There is no doubt that Istanbul is a unique metropolitan city that shelters beauty together with ugliness. Inevitably, history, architecture and environmental pollution welcome you at once. You're likely to come across it whenever you step outside, whether you decide to walk or drive.
Hence, pollution can be in any form and anywhere. It is unsightly, unattractive and repulsive for most people. I would like to provide some simple examples that include a range of sullying cases such as monotonous and unaesthetic architecture and design, rubbish, and so on.
Therefore, this article will provide you guidance regarding where to find architectural and natural beauties and at the same time environmental pollution in Istanbul, through my eyes.
I had a chance to visit Istanbul for a week this summer after a long stay-at-home period. Istanbul is absolutely one of the best destinations for local and international tourists and there are many websites providing a list of dos-and-don’ts for tourists. However, in my point of view, the best way to explore Istanbul, believe or not, is to simply walk around the city.
Tourists can discover the real beauties across Istanbul by simply walking around the city. For example, you can take an early morning walk from Üsküdar port to the Harem bus station. On this journey, tourists should not hesitate to have a cup of Turkish tea and simit in front of the Maiden's Tower, which has an exceptional story and view unlike in many other places around the world. Tourists could then take the ferry at Üsküdar to Eminönü or Beşiktaş – the European side of Istanbul – and enjoy the views on this 30-minute journey.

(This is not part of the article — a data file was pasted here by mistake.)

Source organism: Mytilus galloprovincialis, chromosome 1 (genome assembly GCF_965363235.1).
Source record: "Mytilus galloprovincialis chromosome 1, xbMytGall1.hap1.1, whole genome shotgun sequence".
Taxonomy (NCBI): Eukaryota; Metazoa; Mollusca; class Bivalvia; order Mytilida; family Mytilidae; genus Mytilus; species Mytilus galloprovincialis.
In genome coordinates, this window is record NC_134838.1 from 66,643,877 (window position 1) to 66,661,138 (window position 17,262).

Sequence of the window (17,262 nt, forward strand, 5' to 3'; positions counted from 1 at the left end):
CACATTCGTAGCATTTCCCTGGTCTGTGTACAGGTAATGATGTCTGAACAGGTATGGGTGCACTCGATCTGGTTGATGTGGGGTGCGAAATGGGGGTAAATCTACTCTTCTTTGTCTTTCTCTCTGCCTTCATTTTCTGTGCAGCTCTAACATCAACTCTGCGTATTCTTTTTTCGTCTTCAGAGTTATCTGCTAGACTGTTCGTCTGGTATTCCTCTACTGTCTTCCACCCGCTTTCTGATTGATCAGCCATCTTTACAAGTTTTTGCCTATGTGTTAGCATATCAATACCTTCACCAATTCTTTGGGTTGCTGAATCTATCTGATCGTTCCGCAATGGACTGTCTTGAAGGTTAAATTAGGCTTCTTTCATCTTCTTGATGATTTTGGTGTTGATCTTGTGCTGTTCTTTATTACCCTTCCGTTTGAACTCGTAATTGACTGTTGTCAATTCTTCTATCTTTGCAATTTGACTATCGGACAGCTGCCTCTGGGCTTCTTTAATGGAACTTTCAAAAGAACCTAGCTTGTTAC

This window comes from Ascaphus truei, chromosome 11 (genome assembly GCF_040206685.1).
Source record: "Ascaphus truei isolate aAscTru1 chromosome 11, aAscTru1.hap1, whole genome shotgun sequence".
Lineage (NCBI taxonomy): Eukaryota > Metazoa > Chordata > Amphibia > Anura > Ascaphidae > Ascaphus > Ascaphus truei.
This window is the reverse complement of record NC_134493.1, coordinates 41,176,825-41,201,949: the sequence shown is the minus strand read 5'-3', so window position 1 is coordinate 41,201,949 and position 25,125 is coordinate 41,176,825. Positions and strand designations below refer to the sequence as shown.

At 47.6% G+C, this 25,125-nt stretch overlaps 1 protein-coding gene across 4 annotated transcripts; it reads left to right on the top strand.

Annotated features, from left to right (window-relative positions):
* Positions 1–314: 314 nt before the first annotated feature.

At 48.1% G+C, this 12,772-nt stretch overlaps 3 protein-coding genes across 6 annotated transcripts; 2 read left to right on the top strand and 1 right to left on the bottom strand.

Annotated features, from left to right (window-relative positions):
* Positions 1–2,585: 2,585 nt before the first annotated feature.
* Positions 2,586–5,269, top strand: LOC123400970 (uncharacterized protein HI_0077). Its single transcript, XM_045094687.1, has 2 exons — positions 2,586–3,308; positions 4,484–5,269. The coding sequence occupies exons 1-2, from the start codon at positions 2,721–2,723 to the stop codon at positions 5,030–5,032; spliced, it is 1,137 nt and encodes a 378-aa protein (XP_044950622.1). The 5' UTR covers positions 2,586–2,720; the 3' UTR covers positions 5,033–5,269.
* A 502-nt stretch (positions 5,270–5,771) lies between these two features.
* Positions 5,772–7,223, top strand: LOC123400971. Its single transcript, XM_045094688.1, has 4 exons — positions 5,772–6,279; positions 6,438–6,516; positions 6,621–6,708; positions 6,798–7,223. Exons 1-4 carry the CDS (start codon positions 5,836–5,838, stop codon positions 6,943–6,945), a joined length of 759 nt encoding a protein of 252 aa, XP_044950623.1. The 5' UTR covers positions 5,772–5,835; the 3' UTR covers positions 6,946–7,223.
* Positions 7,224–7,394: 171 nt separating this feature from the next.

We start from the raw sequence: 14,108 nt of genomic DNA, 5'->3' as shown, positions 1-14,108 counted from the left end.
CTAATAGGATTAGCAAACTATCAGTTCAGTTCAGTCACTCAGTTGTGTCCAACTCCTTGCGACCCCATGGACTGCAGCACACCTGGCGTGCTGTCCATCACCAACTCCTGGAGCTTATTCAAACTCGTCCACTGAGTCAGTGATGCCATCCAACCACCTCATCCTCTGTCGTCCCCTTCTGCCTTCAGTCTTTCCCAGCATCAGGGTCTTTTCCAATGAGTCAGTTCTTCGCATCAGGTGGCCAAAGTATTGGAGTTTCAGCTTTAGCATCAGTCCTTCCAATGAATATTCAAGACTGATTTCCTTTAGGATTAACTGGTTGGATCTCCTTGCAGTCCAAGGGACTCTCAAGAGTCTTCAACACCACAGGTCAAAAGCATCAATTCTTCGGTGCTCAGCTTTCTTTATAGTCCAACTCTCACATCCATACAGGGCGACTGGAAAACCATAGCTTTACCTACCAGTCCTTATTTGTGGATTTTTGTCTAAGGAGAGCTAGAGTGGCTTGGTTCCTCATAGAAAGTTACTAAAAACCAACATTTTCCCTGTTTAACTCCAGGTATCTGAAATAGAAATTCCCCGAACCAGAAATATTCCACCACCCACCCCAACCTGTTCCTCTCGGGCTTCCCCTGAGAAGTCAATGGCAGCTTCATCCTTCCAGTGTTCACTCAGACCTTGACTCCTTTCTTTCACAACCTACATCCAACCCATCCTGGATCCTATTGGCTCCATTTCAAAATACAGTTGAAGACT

Most importantly, do not forget to feed the birds. Next, tourists should disembark at Eminönü, where decades-old fishing boats can be found and where they can stop for lunch and sample local drinks such as pickle juice. Tourists could then take a walk from that point to Sultanahmet and Beyazıt, where they would find themselves surrounded by the historical and majestic Blue Mosque, Hagia Sophia Grand Mosque and Istanbul University.
This area is simply so amazing that it is indescribable. From there, a walk to Fatih is recommended. On the way you are likely to see the Istanbul Municipality building, along with the centuries-old Vefa Boza house, where their boza with chickpeas is a must-try.
Another way to truly feel Istanbul's vibe is through the Bosporus tours or ferries operating from Eminönü to the islands, and so on. Visitors will be charmed by the magnificence of historical buildings such as Anadolu Fortress, Beylerbeyi Palace, Selimiye Barracks, and Haydarpaşa Terminal among others. Additionally, you can also take a ferry at Eminönü and then take off for the Princes' islands of Büyükada or Heybeliada. It is one of the best destinations to enjoy nature such as the natural beaches.
My sister and I were amazed by the architectural and natural beauties of Istanbul. We even pondered how wonderful it would be to visit those historical places with a historian by our side. I think the older we get and the deeper we understand the beauty and nature of the universe, the more we tend to admire the wonders around us.